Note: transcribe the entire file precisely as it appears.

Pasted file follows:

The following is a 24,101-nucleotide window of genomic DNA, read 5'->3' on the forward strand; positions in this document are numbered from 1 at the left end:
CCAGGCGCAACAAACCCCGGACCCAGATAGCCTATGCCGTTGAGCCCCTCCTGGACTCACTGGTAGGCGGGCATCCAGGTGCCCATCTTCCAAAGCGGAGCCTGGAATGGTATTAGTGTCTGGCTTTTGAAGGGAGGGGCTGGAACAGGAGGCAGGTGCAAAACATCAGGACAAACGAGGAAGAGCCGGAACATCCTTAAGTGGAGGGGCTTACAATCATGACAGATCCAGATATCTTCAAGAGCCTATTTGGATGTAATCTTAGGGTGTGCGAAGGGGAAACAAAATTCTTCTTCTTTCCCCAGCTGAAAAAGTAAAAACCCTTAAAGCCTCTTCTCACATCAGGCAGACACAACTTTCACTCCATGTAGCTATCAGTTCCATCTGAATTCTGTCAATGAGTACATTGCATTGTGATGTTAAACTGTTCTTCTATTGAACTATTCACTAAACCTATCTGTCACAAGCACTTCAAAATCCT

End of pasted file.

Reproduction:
The following is a 24,101-nucleotide window of genomic DNA, read 5'->3' on the forward strand; positions in this document are numbered from 1 at the left end:
CCAGGCGCAACAAACCCCGGACCCAGATAGCCTATGCCGTTGAGCCCCTCCTGGACTCACTGGTAGGCGGGCATCCAGGTGCCCATCTTCCAAAGCGGAGCCTGGAATGGTATTAGTGTCTGGCTTTTGAAGGGAGGGGCTGGAACAGGAGGCAGGTGCAAAACATCAGGACAAACGAGGAAGAGCCGGAACATCCTTAAGTGGAGGGGCTTACAATCATGACAGATCCAGATATCTTCAAGAGCCTATTTGGATGTAATCTTAGGGTGTGCGAAGGGGAAACAAAATTCTTCTTCTTTCCCCAGCTGAAAAAGTAAAAACCCTTAAAGCCTCTTCTCACATCAGGCAGACACAACTTTCACTCCATGTAGCTATCAGTTCCATCTGAATTCTGTCAATGAGTACATTGCATTGTGATGTTAAACTGTTCTTCTATTGAACTATTCACTAAACCTATCTGTCACAAGCACTTCAAAATCCT